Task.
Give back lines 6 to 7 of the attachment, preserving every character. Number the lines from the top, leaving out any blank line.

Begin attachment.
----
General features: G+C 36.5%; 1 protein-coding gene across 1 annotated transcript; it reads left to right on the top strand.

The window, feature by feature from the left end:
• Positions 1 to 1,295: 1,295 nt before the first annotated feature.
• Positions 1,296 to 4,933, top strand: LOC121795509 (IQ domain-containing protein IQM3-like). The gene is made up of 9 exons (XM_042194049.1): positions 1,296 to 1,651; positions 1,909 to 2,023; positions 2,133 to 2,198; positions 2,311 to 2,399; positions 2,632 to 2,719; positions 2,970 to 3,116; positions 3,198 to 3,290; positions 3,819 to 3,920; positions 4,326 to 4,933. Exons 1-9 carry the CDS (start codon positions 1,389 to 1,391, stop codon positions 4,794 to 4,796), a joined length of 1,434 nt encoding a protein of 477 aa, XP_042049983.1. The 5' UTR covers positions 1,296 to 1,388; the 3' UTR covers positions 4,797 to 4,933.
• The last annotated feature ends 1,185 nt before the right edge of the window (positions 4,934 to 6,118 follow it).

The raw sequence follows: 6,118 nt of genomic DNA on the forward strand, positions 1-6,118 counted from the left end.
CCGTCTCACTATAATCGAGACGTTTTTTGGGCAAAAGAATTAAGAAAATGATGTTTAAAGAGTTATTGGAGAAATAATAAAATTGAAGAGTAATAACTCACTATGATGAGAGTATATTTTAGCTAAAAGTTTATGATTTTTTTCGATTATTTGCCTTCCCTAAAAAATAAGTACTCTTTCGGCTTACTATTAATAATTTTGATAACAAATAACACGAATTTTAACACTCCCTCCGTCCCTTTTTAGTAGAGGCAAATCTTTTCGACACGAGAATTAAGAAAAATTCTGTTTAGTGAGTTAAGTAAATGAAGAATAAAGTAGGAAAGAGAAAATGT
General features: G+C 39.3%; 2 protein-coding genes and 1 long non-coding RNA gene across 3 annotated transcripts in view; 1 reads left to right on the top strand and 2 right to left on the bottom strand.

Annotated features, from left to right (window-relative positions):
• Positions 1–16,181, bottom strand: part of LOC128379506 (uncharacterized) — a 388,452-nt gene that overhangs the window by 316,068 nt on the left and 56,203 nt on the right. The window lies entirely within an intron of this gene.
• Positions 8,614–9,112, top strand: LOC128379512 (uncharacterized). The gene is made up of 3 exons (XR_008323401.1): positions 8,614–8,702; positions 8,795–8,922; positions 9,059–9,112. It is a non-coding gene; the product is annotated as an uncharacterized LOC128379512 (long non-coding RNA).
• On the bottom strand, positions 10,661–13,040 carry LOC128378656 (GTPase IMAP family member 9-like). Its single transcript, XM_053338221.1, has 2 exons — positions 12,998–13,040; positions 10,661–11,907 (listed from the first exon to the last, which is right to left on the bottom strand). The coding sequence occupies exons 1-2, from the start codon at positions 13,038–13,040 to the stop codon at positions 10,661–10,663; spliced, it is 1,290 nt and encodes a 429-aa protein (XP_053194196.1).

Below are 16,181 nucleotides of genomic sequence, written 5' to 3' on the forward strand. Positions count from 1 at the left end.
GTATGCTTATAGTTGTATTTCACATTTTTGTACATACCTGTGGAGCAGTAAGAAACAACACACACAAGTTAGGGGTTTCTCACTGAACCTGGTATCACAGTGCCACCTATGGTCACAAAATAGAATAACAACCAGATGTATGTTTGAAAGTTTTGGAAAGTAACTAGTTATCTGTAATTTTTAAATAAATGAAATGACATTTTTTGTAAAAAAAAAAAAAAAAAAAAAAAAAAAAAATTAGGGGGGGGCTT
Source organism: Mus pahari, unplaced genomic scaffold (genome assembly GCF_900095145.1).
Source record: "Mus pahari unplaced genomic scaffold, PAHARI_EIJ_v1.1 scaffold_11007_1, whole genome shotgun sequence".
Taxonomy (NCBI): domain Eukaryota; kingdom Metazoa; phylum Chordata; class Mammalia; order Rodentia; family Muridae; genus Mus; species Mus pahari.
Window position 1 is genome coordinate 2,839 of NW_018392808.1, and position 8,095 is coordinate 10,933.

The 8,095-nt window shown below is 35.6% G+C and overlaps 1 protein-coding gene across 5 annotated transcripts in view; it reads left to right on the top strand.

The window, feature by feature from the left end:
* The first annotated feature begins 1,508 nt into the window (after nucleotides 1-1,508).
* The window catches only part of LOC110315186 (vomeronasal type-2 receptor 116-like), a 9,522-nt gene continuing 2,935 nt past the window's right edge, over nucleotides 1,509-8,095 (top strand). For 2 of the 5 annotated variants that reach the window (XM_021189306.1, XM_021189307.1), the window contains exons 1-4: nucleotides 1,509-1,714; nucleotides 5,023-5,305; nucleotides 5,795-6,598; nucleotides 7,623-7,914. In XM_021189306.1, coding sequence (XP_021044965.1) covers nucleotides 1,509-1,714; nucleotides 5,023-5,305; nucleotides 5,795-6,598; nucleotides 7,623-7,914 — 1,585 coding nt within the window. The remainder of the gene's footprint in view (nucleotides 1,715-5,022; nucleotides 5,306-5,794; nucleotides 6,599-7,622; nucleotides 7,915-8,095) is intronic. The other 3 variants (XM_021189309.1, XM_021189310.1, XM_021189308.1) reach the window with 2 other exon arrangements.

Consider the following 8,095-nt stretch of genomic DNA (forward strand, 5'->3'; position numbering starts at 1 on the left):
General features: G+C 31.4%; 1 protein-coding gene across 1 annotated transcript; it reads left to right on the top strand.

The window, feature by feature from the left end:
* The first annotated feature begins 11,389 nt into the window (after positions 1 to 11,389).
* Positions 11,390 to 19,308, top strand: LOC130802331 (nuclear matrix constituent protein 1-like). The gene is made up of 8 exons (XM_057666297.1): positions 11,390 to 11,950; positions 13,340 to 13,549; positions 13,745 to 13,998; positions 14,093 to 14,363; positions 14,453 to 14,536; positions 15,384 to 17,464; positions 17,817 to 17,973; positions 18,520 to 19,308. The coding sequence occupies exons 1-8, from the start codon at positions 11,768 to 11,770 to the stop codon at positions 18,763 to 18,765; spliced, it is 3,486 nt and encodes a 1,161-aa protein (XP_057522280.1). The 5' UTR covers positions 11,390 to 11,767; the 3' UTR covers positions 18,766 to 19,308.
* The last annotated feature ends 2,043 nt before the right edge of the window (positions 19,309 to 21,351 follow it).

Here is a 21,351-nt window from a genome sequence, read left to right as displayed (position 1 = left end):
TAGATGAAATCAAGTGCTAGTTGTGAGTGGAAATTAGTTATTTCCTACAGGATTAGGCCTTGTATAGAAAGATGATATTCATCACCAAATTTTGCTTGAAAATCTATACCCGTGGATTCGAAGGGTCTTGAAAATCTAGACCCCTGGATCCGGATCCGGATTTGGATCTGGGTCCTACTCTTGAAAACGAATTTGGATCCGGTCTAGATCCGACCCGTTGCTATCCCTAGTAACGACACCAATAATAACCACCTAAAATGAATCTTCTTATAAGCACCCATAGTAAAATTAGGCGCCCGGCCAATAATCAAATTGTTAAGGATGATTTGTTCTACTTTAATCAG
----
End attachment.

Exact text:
The raw sequence follows: 6,118 nt of genomic DNA on the forward strand, positions 1-6,118 counted from the left end.
CCGTCTCACTATAATCGAGACGTTTTTTGGGCAAAAGAATTAAGAAAATGATGTTTAAAGAGTTATTGGAGAAATAATAAAATTGAAGAGTAATAACTCACTATGATGAGAGTATATTTTAGCTAAAAGTTTATGATTTTTTTCGATTATTTGCCTTCCCTAAAAAATAAGTACTCTTTCGGCTTACTATTAATAATTTTGATAACAAATAACACGAATTTTAACACTCCCTCCGTCCCTTTTTAGTAGAGGCAAATCTTTTCGACACGAGAATTAAGAAAAATTCTGTTTAGTGAGTTAAGTAAATGAAGAATAAAGTAGGAAAGAGAAAATGT